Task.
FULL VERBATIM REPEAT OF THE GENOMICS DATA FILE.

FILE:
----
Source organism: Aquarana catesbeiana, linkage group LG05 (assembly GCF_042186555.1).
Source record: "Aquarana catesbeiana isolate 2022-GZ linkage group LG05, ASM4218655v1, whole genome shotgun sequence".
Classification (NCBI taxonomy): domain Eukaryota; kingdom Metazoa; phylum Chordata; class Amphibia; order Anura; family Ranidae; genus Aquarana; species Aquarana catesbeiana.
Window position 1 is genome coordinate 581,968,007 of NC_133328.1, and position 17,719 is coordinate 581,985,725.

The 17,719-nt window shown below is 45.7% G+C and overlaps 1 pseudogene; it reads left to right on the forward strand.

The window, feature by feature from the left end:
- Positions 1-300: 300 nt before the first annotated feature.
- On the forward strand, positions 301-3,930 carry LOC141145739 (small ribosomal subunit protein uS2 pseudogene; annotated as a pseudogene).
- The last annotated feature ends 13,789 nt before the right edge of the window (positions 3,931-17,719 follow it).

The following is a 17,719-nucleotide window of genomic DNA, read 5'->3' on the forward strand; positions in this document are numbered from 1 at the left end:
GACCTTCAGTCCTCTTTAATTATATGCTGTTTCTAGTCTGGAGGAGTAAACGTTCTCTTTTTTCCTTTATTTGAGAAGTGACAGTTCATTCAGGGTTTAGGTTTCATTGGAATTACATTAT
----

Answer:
Source organism: Aquarana catesbeiana, linkage group LG05 (assembly GCF_042186555.1).
Source record: "Aquarana catesbeiana isolate 2022-GZ linkage group LG05, ASM4218655v1, whole genome shotgun sequence".
Classification (NCBI taxonomy): domain Eukaryota; kingdom Metazoa; phylum Chordata; class Amphibia; order Anura; family Ranidae; genus Aquarana; species Aquarana catesbeiana.
Window position 1 is genome coordinate 581,968,007 of NC_133328.1, and position 17,719 is coordinate 581,985,725.

The 17,719-nt window shown below is 45.7% G+C and overlaps 1 pseudogene; it reads left to right on the forward strand.

The window, feature by feature from the left end:
- Positions 1-300: 300 nt before the first annotated feature.
- On the forward strand, positions 301-3,930 carry LOC141145739 (small ribosomal subunit protein uS2 pseudogene; annotated as a pseudogene).
- The last annotated feature ends 13,789 nt before the right edge of the window (positions 3,931-17,719 follow it).

The following is a 17,719-nucleotide window of genomic DNA, read 5'->3' on the forward strand; positions in this document are numbered from 1 at the left end:
GACCTTCAGTCCTCTTTAATTATATGCTGTTTCTAGTCTGGAGGAGTAAACGTTCTCTTTTTTCCTTTATTTGAGAAGTGACAGTTCATTCAGGGTTTAGGTTTCATTGGAATTACATTAT